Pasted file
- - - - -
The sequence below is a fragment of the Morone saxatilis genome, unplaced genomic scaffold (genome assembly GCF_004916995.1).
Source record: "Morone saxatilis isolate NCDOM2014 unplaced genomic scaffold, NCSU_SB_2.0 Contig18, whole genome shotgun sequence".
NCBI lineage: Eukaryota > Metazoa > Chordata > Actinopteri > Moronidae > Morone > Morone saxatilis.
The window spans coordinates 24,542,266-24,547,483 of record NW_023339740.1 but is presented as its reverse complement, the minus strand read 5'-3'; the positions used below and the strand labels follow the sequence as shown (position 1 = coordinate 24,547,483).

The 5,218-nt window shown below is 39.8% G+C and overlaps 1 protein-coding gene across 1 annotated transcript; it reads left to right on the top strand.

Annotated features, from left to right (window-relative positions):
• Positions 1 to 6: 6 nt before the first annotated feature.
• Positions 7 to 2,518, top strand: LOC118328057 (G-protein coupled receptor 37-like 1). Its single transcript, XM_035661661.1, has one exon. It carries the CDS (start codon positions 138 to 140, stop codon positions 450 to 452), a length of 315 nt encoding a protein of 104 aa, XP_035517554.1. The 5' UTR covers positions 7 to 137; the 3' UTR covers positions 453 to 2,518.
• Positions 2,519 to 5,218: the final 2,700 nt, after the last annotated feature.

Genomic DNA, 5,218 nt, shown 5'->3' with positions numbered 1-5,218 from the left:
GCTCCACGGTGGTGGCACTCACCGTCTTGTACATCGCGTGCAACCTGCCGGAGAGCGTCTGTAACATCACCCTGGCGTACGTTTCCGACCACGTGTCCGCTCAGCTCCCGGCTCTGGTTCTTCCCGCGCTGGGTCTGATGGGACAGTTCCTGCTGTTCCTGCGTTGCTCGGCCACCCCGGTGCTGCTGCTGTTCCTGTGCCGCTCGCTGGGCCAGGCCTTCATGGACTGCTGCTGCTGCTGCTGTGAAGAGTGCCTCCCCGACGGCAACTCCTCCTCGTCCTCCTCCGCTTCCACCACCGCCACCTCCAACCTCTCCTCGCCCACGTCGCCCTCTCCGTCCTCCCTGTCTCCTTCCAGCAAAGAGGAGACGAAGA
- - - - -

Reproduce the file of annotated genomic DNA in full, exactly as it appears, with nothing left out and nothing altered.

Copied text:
The sequence below is a fragment of the Morone saxatilis genome, unplaced genomic scaffold (genome assembly GCF_004916995.1).
Source record: "Morone saxatilis isolate NCDOM2014 unplaced genomic scaffold, NCSU_SB_2.0 Contig18, whole genome shotgun sequence".
NCBI lineage: Eukaryota > Metazoa > Chordata > Actinopteri > Moronidae > Morone > Morone saxatilis.
The window spans coordinates 24,542,266-24,547,483 of record NW_023339740.1 but is presented as its reverse complement, the minus strand read 5'-3'; the positions used below and the strand labels follow the sequence as shown (position 1 = coordinate 24,547,483).

The 5,218-nt window shown below is 39.8% G+C and overlaps 1 protein-coding gene across 1 annotated transcript; it reads left to right on the top strand.

Annotated features, from left to right (window-relative positions):
• Positions 1 to 6: 6 nt before the first annotated feature.
• Positions 7 to 2,518, top strand: LOC118328057 (G-protein coupled receptor 37-like 1). Its single transcript, XM_035661661.1, has one exon. It carries the CDS (start codon positions 138 to 140, stop codon positions 450 to 452), a length of 315 nt encoding a protein of 104 aa, XP_035517554.1. The 5' UTR covers positions 7 to 137; the 3' UTR covers positions 453 to 2,518.
• Positions 2,519 to 5,218: the final 2,700 nt, after the last annotated feature.

Genomic DNA, 5,218 nt, shown 5'->3' with positions numbered 1-5,218 from the left:
GCTCCACGGTGGTGGCACTCACCGTCTTGTACATCGCGTGCAACCTGCCGGAGAGCGTCTGTAACATCACCCTGGCGTACGTTTCCGACCACGTGTCCGCTCAGCTCCCGGCTCTGGTTCTTCCCGCGCTGGGTCTGATGGGACAGTTCCTGCTGTTCCTGCGTTGCTCGGCCACCCCGGTGCTGCTGCTGTTCCTGTGCCGCTCGCTGGGCCAGGCCTTCATGGACTGCTGCTGCTGCTGCTGTGAAGAGTGCCTCCCCGACGGCAACTCCTCCTCGTCCTCCTCCGCTTCCACCACCGCCACCTCCAACCTCTCCTCGCCCACGTCGCCCTCTCCGTCCTCCCTGTCTCCTTCCAGCAAAGAGGAGACGAAGA